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Annulment Vs. Divorce: What Is The Difference?


Both an annulment and divorce can end a marriage, but there are important differences between the two. Understanding these differences can help you determine which option is the right one for you. Divorces are more commonly granted than annulments, but there are times when the latter is more appropriate. Below, our Long Island divorce lawyer explains further.

Grounds for Annulment and Divorce 

One of the key differences between annulments and divorce is how they treat the marriage. An annulment essentially states that a valid marriage never existed, even though records of the marriage and annulment are kept. A divorce recognizes that a valid marriage existed at one time, but it is legally dissolved during the process. When filing either type of case you must state your grounds, or reasons, for doing so. The grounds for an annulment include:

  • Incest
  • Bigamy
  • Age, if one of the parties was too young and at the time did not have the mental capacity to agree to the marriage
  • Fraud
  • Impotency

New York law does allow no-fault divorces. In a no-fault divorce, the grounds are cited as irreconcilable differences. However, there are more specific grounds for divorce in the state, as well.  These are as follows:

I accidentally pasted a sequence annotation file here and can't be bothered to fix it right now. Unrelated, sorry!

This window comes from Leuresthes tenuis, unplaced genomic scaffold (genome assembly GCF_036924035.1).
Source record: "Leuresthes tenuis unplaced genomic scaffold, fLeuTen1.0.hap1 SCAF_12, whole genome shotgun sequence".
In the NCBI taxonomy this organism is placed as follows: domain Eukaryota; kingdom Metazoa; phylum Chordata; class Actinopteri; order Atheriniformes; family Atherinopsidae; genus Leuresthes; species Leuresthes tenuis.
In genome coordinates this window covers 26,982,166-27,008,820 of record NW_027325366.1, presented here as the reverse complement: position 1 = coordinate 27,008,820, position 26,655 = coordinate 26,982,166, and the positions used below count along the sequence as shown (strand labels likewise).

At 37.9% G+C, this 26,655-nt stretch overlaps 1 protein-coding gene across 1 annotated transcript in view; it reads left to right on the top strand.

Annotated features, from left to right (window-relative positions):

• Imprisonment, for three or more years consecutively
  • Abandonment, for at least one year
  • Cruel and inhumane treatment
  • Legally separated and living apart for at least one year
  • Adultery

The Annulment and Divorce Process

 Both divorce and annulment have a similar process. They start with filing a summons with the New York Supreme Court. When trying to obtain an annulment, a hearing will be held after which a judge will issue an order.  During the annulment and divorce process, certain issues must be resolved. If the two parties have children together, child custody and support must be determined. Spousal support issues may have to be resolved in a divorce but maintenance is often not awarded through an annulment.

While judges can deny an annulment, they will generally grant any divorce filed with the court. As such, those who want to end their marriage but do not qualify for an annulment can go through the divorce process.

Our Divorce Lawyer in Long Island Can Help You Understand Your Options 

If you are thinking about ending your marriage but are unsure of how to do it, you need sound legal advice. At the Law Office of Joshua Adam Kittenplan, our Long Island divorce lawyer can provide it while answering all of your questions so you can make the best informed decisions. Call or text us now at 631-499-0606 or chat with us online to book a free consultation.




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